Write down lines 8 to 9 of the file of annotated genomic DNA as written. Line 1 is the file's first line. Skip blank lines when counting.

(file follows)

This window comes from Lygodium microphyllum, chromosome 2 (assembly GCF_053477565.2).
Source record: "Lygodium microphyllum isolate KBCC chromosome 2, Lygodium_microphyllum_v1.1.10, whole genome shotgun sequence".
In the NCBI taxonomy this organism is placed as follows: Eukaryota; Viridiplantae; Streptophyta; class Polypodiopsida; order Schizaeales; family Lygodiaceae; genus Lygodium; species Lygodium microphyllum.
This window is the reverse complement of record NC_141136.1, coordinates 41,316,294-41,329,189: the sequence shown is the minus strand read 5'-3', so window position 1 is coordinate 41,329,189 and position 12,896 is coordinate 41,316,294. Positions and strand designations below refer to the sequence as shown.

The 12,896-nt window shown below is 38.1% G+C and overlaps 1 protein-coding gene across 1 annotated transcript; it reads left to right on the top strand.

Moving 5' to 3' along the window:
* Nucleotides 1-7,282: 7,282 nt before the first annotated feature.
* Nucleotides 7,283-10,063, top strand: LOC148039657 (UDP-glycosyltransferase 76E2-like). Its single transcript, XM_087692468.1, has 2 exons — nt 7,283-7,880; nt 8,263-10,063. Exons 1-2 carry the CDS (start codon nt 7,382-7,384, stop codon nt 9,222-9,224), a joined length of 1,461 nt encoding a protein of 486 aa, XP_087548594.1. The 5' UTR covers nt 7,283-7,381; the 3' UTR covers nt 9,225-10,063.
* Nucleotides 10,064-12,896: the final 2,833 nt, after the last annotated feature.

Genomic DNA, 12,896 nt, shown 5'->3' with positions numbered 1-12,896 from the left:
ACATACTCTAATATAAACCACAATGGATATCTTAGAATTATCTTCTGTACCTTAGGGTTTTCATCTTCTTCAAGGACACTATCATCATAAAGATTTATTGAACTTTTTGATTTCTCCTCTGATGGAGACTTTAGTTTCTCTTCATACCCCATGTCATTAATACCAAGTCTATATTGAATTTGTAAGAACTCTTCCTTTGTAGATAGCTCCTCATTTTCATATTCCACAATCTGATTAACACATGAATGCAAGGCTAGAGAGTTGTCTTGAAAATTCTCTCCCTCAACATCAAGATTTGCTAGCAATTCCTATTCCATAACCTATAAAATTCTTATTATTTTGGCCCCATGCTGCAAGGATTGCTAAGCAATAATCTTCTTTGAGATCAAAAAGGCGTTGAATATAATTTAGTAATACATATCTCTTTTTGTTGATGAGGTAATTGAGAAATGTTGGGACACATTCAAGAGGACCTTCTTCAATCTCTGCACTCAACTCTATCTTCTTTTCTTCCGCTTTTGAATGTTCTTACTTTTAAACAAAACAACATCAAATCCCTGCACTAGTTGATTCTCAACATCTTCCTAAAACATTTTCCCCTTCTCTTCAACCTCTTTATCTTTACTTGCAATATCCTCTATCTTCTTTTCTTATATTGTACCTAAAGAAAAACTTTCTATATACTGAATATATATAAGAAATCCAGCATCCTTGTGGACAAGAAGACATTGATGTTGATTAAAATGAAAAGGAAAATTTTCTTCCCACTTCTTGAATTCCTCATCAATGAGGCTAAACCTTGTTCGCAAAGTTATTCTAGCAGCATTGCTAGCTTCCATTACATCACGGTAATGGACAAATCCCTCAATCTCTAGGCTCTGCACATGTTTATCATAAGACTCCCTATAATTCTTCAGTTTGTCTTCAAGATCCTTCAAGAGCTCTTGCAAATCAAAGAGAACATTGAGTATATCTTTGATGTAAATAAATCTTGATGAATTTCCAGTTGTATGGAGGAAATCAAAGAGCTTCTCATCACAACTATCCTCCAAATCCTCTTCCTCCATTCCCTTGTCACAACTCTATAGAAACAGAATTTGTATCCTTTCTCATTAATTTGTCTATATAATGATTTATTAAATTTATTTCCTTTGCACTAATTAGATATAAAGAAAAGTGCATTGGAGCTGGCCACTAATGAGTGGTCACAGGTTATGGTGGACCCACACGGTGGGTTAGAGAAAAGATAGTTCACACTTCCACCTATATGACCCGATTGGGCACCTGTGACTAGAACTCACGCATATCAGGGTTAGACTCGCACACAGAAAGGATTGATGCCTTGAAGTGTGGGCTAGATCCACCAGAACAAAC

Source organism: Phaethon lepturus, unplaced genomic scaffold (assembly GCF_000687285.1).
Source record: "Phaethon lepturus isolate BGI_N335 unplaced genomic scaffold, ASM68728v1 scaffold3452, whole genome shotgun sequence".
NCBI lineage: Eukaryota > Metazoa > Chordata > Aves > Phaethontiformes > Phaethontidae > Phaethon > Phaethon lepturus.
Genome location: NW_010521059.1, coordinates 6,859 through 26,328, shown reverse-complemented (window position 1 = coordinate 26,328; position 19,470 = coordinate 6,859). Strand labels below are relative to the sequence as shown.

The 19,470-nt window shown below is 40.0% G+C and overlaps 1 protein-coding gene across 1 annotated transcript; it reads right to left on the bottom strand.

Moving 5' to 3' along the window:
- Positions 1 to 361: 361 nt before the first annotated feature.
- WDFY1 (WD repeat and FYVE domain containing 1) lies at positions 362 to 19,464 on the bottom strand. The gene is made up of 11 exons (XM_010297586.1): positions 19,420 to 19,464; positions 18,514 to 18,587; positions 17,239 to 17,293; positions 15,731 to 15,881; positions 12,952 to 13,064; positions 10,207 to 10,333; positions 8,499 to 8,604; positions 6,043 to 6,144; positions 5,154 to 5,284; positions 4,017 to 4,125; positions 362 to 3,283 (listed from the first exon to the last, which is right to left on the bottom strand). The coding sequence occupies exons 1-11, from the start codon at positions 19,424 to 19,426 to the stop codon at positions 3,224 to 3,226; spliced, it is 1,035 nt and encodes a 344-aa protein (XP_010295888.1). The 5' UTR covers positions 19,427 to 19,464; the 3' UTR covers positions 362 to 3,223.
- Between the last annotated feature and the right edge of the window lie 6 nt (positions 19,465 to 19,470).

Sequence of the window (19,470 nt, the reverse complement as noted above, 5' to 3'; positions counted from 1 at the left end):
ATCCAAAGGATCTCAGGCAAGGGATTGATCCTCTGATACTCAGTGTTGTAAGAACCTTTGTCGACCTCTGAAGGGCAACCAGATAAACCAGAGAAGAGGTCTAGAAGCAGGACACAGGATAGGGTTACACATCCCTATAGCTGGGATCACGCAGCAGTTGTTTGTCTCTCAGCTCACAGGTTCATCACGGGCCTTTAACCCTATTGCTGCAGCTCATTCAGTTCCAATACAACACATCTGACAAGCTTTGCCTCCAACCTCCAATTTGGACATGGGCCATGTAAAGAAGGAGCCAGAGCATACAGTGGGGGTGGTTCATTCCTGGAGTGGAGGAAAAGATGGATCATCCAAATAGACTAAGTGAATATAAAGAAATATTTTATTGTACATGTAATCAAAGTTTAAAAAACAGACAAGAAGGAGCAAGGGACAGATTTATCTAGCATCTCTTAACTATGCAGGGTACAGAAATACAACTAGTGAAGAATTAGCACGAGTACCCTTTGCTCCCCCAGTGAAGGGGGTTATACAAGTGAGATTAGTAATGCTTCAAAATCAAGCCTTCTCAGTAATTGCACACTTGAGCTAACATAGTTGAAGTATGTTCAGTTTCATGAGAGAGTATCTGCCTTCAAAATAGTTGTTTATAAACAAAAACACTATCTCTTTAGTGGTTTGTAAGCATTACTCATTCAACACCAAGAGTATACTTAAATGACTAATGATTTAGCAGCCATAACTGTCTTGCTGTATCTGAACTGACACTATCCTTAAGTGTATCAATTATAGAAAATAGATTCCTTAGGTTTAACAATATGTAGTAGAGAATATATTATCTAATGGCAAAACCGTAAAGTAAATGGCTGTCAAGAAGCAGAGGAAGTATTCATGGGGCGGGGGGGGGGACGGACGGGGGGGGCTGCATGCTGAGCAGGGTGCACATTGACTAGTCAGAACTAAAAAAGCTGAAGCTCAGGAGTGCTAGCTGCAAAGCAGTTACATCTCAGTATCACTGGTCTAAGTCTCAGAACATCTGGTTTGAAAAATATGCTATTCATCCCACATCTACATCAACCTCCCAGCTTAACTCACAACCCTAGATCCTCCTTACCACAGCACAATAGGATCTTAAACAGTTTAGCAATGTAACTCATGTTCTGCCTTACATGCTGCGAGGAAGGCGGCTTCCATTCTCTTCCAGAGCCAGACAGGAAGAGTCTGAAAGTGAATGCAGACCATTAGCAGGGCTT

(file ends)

* Nucleotides 7,283-10,063, top strand: LOC148039657 (UDP-glycosyltransferase 76E2-like). Its single transcript, XM_087692468.1, has 2 exons — nt 7,283-7,880; nt 8,263-10,063. Exons 1-2 carry the CDS (start codon nt 7,382-7,384, stop codon nt 9,222-9,224), a joined length of 1,461 nt encoding a protein of 486 aa, XP_087548594.1. The 5' UTR covers nt 7,283-7,381; the 3' UTR covers nt 9,225-10,063.
* Nucleotides 10,064-12,896: the final 2,833 nt, after the last annotated feature.